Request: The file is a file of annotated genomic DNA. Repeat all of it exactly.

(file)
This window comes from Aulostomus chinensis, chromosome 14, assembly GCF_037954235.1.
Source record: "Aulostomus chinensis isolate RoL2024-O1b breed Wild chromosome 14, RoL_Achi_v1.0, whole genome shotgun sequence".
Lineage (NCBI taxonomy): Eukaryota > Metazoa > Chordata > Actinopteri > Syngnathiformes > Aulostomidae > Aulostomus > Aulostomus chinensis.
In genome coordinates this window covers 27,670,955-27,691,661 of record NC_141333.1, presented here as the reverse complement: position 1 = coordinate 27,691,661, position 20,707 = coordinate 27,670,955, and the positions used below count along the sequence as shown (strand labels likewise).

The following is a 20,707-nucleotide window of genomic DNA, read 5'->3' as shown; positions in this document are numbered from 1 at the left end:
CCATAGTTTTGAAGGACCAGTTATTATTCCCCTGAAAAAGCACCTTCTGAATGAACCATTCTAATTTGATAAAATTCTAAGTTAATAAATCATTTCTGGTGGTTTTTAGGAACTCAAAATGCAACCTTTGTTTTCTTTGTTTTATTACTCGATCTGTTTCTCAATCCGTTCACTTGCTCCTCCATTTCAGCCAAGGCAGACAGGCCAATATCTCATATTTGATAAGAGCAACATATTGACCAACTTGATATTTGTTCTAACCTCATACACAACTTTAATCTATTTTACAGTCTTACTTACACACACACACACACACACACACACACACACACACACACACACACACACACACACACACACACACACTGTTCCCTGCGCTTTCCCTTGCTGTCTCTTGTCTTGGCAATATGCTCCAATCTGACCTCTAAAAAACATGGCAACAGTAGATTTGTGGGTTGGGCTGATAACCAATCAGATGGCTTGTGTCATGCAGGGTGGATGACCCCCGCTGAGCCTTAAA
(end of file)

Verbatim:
This window comes from Aulostomus chinensis, chromosome 14, assembly GCF_037954235.1.
Source record: "Aulostomus chinensis isolate RoL2024-O1b breed Wild chromosome 14, RoL_Achi_v1.0, whole genome shotgun sequence".
Lineage (NCBI taxonomy): Eukaryota > Metazoa > Chordata > Actinopteri > Syngnathiformes > Aulostomidae > Aulostomus > Aulostomus chinensis.
In genome coordinates this window covers 27,670,955-27,691,661 of record NC_141333.1, presented here as the reverse complement: position 1 = coordinate 27,691,661, position 20,707 = coordinate 27,670,955, and the positions used below count along the sequence as shown (strand labels likewise).

The following is a 20,707-nucleotide window of genomic DNA, read 5'->3' as shown; positions in this document are numbered from 1 at the left end:
CCATAGTTTTGAAGGACCAGTTATTATTCCCCTGAAAAAGCACCTTCTGAATGAACCATTCTAATTTGATAAAATTCTAAGTTAATAAATCATTTCTGGTGGTTTTTAGGAACTCAAAATGCAACCTTTGTTTTCTTTGTTTTATTACTCGATCTGTTTCTCAATCCGTTCACTTGCTCCTCCATTTCAGCCAAGGCAGACAGGCCAATATCTCATATTTGATAAGAGCAACATATTGACCAACTTGATATTTGTTCTAACCTCATACACAACTTTAATCTATTTTACAGTCTTACTTACACACACACACACACACACACACACACACACACACACACACACACACACACACACACACACACACACTGTTCCCTGCGCTTTCCCTTGCTGTCTCTTGTCTTGGCAATATGCTCCAATCTGACCTCTAAAAAACATGGCAACAGTAGATTTGTGGGTTGGGCTGATAACCAATCAGATGGCTTGTGTCATGCAGGGTGGATGACCCCCGCTGAGCCTTAAA